Acute Heart Failure (AHF) – ESC 2016

 

AHF Triggers

there are many triggers for AHF, which if recognized and treated with help improve outcomes

  • Cardiac: ACS, Arrhythmia, Aortic Dissection, Acute Valve Incompetence, VSD, Malignant Hypertension
  • Respiratory: PE, COPD
  • Infection: Pneumonia, Sepsis, Infective endocarditis
  • Toxins/Drugs: Alcohol, Recreational drugs, NSAIDs, Steroids, Cardiotoxic meds
  • Increased Sympathetic Drive: Stress
  • Metabolic: DKA, Thyroid dysfunction, Pregnancy, Adrenal Dysfunction
  • Cerebrovascular Insult

Presentation & Clinical Classification

The presentation of AHF can vary but tends to fall in to the following 4 categories, which can be determined clinically and can help guide your approach to treatment; warm-dry, warm-wet, cold-dry, cold-wet.

It is worth noting that the vast majority of patients will be norm-hypertensive. However, 5-8% are Hypertensive this confers a very poor prognosis.

Investigations

  • ECG: Rarely normal (High NPV), and may identify underlying cause
  • CXR: Pulmonary congestion, Effusion, Cardiomegaly (20% will have an almost “Normal” CXR)
  • BNP: Can be helpful (we have it)
    • >845 show increased mortality
    • <100 AHF is unlikely
    • BNP is not a specific test and will elevate for many reasons
  • POCUS: This can be very useful in identifying cases but training is required [Bilat B lines in 2 zones each side]
  • Condition specific tests: Try to identify the underlying trigger dependent on history and exam (e.g. ABG, Trop, U&E, TFT, LFT, CTPA)
  • ECHO: this is important but not necessary in the ED phase (unless the patient has haemodynamic instability i.e. cardiogenic shock)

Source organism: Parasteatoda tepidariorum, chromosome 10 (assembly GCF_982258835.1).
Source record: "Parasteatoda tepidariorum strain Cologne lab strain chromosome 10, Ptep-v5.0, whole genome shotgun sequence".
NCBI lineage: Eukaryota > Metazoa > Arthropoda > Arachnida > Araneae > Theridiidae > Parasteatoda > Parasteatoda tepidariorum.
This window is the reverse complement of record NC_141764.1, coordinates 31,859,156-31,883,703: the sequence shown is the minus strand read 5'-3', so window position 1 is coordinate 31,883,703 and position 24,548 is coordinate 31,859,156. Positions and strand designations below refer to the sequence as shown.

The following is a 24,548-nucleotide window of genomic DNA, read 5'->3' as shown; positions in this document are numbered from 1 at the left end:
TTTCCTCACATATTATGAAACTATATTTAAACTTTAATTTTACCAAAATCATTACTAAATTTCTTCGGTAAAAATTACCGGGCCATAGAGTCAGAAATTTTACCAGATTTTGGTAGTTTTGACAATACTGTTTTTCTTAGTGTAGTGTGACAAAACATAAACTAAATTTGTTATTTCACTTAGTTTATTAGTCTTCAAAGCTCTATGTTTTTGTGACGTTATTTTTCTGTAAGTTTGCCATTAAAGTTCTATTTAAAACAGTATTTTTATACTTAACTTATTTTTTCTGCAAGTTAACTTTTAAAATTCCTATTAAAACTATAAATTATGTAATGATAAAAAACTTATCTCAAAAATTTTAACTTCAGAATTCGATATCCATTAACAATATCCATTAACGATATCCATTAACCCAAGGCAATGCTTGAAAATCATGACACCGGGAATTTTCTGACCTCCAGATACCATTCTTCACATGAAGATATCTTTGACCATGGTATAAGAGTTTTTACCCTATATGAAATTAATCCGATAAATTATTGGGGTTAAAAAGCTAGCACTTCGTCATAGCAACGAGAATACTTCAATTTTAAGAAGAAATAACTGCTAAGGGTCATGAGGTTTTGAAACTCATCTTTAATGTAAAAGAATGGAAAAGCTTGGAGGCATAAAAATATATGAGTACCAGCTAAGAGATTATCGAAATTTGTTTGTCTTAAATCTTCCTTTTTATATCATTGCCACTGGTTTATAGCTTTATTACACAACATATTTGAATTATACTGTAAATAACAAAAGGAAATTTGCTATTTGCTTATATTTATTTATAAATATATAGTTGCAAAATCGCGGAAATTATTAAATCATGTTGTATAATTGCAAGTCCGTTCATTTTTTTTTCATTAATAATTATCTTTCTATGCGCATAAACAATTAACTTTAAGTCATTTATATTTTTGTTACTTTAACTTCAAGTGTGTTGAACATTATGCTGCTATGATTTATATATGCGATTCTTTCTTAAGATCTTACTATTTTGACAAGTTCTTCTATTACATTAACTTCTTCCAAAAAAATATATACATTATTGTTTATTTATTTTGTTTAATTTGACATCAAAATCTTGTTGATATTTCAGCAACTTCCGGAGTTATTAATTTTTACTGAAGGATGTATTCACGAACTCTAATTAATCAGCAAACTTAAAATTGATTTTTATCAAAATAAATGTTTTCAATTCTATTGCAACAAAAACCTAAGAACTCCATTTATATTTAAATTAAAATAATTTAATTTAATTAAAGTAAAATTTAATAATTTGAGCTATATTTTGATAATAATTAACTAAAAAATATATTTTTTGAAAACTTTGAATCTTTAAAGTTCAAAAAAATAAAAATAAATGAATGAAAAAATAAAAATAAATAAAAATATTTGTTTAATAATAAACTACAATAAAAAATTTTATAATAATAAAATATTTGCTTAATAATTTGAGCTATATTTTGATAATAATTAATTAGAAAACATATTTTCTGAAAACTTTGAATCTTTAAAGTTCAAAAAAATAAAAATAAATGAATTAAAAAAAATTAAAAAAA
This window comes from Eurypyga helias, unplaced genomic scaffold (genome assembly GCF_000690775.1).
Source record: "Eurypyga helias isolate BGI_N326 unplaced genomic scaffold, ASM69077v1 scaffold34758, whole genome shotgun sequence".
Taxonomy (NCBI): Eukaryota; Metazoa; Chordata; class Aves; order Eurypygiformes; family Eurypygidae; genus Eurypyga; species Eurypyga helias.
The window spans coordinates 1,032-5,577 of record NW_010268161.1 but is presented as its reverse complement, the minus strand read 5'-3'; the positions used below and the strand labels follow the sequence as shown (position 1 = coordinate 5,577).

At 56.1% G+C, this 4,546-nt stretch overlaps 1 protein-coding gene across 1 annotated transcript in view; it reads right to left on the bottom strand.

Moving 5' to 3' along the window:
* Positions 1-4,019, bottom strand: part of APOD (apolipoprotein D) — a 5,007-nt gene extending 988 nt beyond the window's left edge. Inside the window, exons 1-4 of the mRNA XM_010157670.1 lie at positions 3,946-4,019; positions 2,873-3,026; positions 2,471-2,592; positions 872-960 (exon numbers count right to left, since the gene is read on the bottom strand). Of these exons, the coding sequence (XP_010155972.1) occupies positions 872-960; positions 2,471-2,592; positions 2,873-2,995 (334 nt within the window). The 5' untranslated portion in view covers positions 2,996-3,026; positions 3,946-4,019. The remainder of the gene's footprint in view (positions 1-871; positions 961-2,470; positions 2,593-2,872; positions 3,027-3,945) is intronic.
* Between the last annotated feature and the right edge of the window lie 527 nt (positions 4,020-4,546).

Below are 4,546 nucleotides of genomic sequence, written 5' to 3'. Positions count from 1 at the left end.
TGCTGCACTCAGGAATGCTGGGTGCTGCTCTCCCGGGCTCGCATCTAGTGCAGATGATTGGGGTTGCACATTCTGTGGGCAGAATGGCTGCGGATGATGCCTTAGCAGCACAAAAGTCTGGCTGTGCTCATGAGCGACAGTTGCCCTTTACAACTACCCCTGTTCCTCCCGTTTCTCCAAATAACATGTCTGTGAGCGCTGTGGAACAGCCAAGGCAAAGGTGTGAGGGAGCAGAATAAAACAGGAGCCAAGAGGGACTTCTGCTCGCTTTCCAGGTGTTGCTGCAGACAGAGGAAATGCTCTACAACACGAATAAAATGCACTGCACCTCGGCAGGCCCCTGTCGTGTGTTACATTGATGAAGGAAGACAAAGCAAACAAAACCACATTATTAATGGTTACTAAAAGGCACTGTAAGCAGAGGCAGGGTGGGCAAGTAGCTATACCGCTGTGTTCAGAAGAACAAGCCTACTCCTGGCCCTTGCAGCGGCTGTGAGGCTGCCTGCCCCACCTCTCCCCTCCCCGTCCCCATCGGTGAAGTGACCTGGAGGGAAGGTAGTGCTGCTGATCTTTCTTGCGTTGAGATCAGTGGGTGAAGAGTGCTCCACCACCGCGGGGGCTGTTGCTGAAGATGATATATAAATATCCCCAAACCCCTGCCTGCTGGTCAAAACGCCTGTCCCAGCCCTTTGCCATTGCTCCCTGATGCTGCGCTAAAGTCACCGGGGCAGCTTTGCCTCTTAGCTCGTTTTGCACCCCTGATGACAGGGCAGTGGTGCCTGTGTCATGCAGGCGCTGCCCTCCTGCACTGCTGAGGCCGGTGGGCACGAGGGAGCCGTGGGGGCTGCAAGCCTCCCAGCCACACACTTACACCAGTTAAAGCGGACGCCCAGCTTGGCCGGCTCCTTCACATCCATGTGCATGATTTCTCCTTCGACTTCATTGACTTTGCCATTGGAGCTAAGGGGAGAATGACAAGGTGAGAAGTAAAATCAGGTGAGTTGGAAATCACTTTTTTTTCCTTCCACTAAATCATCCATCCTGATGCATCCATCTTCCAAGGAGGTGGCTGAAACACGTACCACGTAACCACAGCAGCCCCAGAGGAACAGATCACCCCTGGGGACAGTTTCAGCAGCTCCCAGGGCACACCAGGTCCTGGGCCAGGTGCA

Treatment – Time Matters!!!

  • Mortality increased by 1%/hour IV treatment not started
  • Treatment after 12hrs from onset makes little difference

Treat The Cause!: If you can identify the trigger treat it it will in turn improve the AHF. (e.g. AMI, Arrythmia(Tachy/Brady), Massive PE)

  • Vasodilator: has 2 effects reducing vascular resistance and thus increasing stroke volume [NOT to be used if sBP<90mmHg] 
  • Diuretic: commonly we use frurosemide 20-40mg IV, however, depending on the patient higher doses can be used. [Doses over 160mg has been shown to increase mortality!]
  • Oxygen: maintain SaO2 of 95% OR 88-92% if at risk of hypercapnic coma [Avoid hyperoxia]
  • NIV: recommended in respiratory distress (RR >25bpm, SpO2 <90%) & start ASAP, this can reduce intubations and make the patient feel more comfortable. However, doesn’t increase survival
  • SHOCK!!!: there is no agreement on the best treatment, ICU & Medical/Cardiology input is vital, as inotropes & vasporessors (Noradrenaline recommended) will need to be considered.

ESC Guide – 2016 Heart Failure

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